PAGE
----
05/04/2012

May is Healthy Vision Month at WVU Eye Institute

MORGANTOWN, W.Va. – May is Healthy Vision Month, and doctors at the West Virginia University Eye Institute are taking the opportunity to stress the importance of regular vision care.

Millions of Americans are threatened by common eye diseases, such as glaucoma, diabetic retinopathy and age-related macular degeneration. Through early diagnosis, timely treatment and appropriate follow-up care, irreversible vision loss can often be prevented.

Approximately one in 25 young children has poor vision. Because of their age and level of development, children are often unable to tell their parents when a vision problem exists. Every child should have his or her vision checked by age three or four. If vision screening detects a problem in one or both eyes, a pediatric eye care specialist can often diagnose the issue and plan treatment before the problem progresses.

“The earlier treatment starts, the better the vision becomes when kids go to school and later grow into adults,” Geoffrey Bradford, M.D., WVU Healthcare pediatric ophthalmologist, said. “This is why it is important to not miss an eye examination if you or your pediatrician suspect a problem with your child’s eyesight.”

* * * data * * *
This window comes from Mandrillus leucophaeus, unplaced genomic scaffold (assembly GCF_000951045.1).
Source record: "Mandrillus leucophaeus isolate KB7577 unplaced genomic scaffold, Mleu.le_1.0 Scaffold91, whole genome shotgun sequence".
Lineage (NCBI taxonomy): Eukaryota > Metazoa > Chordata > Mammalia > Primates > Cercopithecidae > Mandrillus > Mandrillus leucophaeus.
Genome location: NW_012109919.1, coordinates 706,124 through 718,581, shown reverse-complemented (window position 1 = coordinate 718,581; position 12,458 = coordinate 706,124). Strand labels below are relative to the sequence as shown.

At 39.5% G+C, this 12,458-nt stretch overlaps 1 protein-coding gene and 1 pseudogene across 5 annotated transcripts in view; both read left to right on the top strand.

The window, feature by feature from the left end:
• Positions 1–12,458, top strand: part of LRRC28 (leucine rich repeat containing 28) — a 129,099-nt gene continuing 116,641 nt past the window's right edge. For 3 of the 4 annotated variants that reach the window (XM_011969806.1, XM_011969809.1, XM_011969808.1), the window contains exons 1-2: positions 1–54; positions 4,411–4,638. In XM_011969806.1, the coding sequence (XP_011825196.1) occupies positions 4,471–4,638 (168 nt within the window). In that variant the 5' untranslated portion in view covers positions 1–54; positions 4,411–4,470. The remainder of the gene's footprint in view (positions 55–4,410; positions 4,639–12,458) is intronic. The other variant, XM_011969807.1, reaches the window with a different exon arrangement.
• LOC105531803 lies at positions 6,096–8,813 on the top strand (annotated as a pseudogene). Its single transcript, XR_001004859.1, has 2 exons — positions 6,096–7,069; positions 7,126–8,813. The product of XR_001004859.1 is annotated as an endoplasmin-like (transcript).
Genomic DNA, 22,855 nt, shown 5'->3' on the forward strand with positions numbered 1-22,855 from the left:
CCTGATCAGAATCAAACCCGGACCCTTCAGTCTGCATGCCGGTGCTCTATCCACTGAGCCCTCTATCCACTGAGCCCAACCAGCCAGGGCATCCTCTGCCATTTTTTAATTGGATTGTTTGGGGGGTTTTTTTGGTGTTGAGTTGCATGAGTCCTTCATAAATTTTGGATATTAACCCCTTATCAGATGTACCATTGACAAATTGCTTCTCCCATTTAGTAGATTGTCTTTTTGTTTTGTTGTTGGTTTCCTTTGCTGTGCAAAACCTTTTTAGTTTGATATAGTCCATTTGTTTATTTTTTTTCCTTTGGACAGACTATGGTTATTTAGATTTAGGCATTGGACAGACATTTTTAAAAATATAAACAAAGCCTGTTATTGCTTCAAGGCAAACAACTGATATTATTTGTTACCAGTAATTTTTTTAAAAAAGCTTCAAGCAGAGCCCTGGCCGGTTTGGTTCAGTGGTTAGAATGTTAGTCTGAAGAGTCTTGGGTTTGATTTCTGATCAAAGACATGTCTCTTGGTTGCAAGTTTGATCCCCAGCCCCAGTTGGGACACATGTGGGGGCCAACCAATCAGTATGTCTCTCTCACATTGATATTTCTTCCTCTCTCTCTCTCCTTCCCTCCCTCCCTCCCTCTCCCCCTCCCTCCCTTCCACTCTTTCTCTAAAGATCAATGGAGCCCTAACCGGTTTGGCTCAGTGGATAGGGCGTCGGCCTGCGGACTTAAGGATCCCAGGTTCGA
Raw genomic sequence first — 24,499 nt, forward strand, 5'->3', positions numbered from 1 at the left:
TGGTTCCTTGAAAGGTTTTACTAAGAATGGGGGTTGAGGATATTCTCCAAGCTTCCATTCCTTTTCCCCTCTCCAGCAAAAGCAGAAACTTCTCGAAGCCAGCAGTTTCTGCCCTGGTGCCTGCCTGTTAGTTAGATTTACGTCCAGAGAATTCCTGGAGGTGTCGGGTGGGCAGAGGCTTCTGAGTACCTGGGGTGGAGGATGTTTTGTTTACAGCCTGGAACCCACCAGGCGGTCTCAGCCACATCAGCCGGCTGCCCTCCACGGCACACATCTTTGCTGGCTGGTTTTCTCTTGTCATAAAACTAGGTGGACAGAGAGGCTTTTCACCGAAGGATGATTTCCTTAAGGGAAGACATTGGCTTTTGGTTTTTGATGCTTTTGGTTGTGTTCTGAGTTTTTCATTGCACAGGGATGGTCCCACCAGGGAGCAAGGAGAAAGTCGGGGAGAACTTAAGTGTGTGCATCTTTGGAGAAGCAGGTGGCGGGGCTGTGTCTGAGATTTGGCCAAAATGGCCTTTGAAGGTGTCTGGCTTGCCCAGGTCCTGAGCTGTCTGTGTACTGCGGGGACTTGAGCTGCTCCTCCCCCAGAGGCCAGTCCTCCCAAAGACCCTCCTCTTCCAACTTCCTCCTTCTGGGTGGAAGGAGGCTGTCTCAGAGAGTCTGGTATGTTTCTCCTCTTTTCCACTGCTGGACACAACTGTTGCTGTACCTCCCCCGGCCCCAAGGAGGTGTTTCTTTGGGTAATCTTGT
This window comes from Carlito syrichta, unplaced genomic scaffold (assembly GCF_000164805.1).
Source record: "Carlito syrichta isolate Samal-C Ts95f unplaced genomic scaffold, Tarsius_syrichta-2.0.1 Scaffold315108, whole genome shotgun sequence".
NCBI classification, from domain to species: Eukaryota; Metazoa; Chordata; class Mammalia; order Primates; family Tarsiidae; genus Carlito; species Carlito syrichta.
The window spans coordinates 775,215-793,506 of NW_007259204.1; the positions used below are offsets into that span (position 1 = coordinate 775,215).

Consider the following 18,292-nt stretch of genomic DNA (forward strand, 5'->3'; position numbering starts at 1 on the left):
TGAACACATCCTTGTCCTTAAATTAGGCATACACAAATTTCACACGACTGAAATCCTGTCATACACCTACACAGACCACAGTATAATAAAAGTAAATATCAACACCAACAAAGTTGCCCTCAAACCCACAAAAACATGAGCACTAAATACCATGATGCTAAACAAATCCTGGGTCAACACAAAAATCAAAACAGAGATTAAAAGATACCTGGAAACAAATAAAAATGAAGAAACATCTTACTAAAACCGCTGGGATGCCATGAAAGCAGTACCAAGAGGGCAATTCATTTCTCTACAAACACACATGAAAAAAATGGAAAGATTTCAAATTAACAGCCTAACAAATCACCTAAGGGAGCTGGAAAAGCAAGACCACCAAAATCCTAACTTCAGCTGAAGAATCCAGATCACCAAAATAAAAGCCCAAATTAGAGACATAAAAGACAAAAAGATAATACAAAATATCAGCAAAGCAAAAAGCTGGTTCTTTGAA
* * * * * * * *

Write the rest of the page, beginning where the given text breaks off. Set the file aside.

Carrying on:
On the other end of the spectrum, glaucoma more commonly affects the elderly. The condition damages the optic nerve by causing increased pressure within the eye, interfering with the relaying of visual information from the retina to the brain.

“Glaucoma is the number one cause of preventable, irreversible blindness. Screening for glaucoma is easy and painless,” Kenneth Mitchell, M.D., WVU glaucoma specialist, said.

The WVU Eye Institute offers a full range of routine and complex eye care services, including subspecialty medical and surgical treatment, laser vision correction and comprehensive eye exams. It houses the Vision Research Center, where researchers are finding better ways to treat and cure eye diseases.

“We have the ability to make a real difference for the people of West Virginia,” Jennifer Sivak, M.D., WVU oculoplastic surgeon, said.

Healthy Vision Month is a national eye health observance established by the National Eye Institute (NEI) in 2003. Through Healthy Vision Month, NEI is increasing awareness of the importance of early diagnosis and treatment through outreach efforts aimed at the general public.
 

--WVU--


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For more information:
Amy Johns, Director of Public Affairs, 304-293-7087
johnsa@wvuhealthcare.com
rd: 05-01-12

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